The Rochester Steam Sterilizer

  • Steam Sterilizer

Significance: The copper-lined medical instrument sterilizer was used in the 1950s by Columbia Coast Mission nurses at the Whaletown medical clinic.

Date Range: circa 1907

Place of Manufacture: Wilmot Castle & Co, Rochester, N.Y. 

Accession Number: 2012.1

Location: Permanent collection, storage

Donor: Jan Boas

Wilmot Castle (1855-1941) founded Wilmot Castle & Co. in Rochester, N.Y., in 1883; it was incorporated in 1903 as Wilmot Castle Co. The firm manufactured sterilizers and bacteriological apparatus for laboratory, medical, dental and hospital use as well as for the home. 

From ancient times, and throughout history, different methods and materials have been used as anti-infectants. In 3000 BC, the Egyptians used pitch and tar as antiseptics. In later years the fumes from burning sulfur were found to cleanse objects of infectious material.

In the 1860s great strides in the understanding of pathogens were made when the French chemist and microbiologist Louis Pasteur wrote extensively on how germs cause disease and the English physician, Joseph Lister, developed a technique that used carbolic acid as a spray to disinfect instruments. During the late 1800s, steam sterilization began to be used.

The Rochester Steam Sterilizer is a simple version of the Autoclave, which was invented by Charles Chamberland, in 1879. Around that time, researchers started to understand the advantages of sterile surgery, and doctors needed a more reliable sterilization method than open flaming. The Autoclave’s benefits were soon evident, and it became an essential part of every clinic and hospital. A very basic Autoclave is similar to a pressure cooker; both use the power of steam to kill bacteria, spores and germs resistant to boiling water and powerful detergents.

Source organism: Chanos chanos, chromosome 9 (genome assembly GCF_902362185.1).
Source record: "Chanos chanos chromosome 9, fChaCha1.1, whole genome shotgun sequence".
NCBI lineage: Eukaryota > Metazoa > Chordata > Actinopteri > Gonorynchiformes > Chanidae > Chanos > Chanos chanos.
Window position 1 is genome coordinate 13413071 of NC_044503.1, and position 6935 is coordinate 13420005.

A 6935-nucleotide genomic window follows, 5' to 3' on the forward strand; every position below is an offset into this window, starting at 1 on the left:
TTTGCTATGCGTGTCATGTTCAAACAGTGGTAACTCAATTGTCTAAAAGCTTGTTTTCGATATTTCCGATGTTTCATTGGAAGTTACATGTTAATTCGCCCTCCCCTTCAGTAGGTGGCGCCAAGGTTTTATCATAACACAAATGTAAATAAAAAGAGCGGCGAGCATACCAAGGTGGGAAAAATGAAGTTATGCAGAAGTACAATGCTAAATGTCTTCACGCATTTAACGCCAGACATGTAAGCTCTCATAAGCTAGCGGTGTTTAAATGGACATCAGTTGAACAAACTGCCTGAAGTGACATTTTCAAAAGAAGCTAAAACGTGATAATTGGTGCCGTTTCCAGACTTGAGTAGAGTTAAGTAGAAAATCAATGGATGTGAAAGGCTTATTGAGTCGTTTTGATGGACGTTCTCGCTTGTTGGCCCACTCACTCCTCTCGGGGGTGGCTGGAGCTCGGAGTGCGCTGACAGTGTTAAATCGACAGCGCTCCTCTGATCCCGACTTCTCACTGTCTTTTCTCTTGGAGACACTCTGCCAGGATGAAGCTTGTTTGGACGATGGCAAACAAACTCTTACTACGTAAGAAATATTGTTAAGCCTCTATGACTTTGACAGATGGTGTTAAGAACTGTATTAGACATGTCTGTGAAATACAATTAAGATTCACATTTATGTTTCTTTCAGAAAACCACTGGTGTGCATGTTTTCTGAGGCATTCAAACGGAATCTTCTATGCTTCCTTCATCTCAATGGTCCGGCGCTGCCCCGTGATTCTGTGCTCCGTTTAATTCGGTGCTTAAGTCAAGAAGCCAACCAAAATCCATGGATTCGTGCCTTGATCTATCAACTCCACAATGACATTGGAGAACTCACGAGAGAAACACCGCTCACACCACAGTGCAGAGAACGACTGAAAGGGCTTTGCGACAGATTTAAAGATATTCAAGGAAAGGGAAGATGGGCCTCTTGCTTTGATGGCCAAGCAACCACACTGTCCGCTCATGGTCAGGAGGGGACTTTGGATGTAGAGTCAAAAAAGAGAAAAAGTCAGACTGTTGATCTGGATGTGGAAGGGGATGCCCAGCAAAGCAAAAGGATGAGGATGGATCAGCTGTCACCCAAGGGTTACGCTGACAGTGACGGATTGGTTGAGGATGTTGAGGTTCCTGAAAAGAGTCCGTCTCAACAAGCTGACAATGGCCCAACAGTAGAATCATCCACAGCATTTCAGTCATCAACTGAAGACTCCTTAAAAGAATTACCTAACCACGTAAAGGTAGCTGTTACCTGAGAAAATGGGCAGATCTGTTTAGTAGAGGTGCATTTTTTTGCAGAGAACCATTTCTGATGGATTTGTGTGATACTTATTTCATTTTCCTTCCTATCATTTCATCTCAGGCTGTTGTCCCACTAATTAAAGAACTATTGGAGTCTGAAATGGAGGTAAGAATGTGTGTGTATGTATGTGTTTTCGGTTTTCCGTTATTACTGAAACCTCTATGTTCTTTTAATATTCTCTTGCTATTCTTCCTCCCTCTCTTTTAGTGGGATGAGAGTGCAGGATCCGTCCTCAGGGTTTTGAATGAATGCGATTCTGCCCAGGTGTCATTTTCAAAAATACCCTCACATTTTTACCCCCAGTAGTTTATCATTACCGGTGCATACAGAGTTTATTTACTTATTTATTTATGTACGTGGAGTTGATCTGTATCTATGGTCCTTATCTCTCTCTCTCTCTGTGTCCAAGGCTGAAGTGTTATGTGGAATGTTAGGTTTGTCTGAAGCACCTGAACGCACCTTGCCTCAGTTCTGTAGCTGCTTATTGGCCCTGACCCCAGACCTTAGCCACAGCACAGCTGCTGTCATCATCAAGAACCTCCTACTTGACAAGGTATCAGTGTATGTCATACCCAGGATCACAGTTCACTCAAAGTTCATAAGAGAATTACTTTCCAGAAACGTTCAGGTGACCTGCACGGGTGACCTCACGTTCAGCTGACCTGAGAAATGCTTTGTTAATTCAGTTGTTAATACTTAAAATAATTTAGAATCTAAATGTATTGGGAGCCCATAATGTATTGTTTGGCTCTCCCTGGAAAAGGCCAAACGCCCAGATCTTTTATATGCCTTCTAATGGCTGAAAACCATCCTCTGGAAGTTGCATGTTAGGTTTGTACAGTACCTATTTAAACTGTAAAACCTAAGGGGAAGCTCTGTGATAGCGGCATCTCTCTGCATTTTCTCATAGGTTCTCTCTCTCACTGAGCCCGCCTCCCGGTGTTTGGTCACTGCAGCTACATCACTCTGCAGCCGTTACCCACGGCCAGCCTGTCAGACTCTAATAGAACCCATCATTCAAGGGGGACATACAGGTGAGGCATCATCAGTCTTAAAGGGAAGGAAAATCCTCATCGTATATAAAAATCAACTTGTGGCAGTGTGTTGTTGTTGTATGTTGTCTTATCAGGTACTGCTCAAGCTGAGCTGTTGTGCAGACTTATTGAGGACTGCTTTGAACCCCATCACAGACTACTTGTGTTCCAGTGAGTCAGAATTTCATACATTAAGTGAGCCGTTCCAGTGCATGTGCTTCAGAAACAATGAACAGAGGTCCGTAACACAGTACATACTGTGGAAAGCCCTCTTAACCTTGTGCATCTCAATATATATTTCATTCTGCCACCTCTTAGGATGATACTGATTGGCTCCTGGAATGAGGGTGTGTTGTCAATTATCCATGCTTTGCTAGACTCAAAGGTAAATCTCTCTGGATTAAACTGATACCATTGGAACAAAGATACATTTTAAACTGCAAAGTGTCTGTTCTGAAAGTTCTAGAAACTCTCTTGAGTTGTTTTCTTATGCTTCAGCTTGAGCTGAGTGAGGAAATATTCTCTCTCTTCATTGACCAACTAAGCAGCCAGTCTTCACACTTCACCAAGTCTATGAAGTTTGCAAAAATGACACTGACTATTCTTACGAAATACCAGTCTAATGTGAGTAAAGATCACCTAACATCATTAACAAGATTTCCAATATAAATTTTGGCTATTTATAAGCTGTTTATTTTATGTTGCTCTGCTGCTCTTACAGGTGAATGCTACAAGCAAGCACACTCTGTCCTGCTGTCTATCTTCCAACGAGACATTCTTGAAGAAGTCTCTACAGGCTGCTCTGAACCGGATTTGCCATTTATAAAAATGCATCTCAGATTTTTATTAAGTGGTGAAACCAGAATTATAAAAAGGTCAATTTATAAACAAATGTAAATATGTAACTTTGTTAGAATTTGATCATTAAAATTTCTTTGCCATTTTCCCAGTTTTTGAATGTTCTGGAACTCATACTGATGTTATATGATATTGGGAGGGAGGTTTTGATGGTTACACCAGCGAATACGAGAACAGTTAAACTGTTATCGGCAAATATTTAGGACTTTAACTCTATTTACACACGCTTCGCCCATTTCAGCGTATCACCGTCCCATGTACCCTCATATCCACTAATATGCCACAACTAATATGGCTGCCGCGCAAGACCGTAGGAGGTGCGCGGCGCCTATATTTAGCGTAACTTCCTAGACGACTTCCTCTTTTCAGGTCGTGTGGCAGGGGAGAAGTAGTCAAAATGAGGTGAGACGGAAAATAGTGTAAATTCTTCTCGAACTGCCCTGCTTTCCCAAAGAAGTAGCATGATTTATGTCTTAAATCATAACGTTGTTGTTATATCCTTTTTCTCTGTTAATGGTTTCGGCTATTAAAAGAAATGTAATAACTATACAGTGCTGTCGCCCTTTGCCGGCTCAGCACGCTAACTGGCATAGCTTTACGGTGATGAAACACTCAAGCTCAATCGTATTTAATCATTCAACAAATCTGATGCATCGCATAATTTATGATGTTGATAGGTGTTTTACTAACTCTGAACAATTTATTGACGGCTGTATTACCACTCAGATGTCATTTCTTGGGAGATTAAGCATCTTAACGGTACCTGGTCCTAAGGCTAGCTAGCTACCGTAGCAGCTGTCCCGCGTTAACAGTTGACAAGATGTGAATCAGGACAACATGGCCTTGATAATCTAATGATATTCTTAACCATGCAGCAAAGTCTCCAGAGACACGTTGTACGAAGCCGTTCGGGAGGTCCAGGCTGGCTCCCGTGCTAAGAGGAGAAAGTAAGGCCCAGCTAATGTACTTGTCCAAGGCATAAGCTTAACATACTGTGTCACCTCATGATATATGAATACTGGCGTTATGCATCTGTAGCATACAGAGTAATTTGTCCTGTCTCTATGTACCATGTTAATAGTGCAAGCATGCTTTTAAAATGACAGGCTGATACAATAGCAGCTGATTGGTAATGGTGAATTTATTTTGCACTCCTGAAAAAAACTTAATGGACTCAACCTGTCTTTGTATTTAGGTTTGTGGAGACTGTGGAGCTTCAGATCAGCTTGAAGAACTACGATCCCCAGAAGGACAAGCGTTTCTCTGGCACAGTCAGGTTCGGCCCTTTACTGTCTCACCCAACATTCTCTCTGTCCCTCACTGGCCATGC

Steam is an effective sterilant because it carries enough heat to destabilize and destroy the cell walls or proteins of living material. Air, in contrast, carries less heat and is less reliable in this regard. (For the same reason, a person can withstand a dry sauna at the boiling point of water, 212 degrees F, but would literally cook to death in a steam room at that same temperature.)

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